Tech Team Cancer
I keep promising that I will be posting frequently, and then life happens. I will continue my posts and tutorials and trying to share and disseminate things I’m learning or have learned over the course of my career.
I’m incredibly lucky, not only do I have my own experiences and exposures to draw upon when trying to make decisions, but I have a number of friends in development, from starting their careers right through to development managers and such. Of course, it would be unfair for me to take all of the credit for the things I’ve learned along the way, and at some point in the near future I might post a list of people I’ve learned from, but it will be a long list; and it would be wholly unfair for me to miss anybody crucial out of that list. It’s been a long career so far and I’ve met a lot of people.
Anyway, today I want to cover a topic that’s quite close to my heart. I received a huge compliment the other day from a long time friend of mine, Oliver Sarfas, he was saying that he has just picked up a piece of software I’d developed. Now I want to throw some context into this, I first met Oliver when I was only a couple of years into my career. We have stayed in touch the whole time, but were professionally reunited at my last role.
This particular piece of software, it’s fair to say, is quite complicated in its structure; in that very little is hardcoded anywhere. I was taking a matrix of equations and building them into a data structure, running them against years of legacy data as a rule by which to calculate some financial information. In terms of fluidity and flexibility it’s one of the most complicated bits of software I’ve built. It had a feature or two that I didn’t get to finish before leaving for my current role.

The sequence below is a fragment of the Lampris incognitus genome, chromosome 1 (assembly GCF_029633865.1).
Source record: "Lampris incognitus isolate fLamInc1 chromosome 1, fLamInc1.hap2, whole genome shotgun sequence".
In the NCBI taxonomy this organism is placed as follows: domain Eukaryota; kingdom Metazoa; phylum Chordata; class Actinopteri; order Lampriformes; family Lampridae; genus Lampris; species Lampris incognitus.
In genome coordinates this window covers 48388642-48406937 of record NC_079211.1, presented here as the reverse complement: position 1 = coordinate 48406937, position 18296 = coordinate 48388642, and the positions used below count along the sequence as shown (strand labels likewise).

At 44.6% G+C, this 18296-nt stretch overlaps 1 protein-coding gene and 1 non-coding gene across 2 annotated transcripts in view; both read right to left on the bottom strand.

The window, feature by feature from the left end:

Anyway, Oliver was tasked with finishing up the project by building some of the functionality I didn’t get chance to do. He sent me an email, the long and short of this email was a thank you for writing code using industry standard techniques and leaving decent documentation. I can only presume following PSR-2, known design patterns, and decent naming conventions played some part of this.
This really conveniently brings me to the point of this post:
Tech Team Cancer
It sounds like a really horrible thing to refer to, but truthfully the things I am about to describe are cancerous. I’m not pointing at any of my previous roles here, everyone does at least one of the things on the list, some companies are better than others, but generally, these things help kill tech teams:
1. Not Leaving Documentation (Ivory Towering)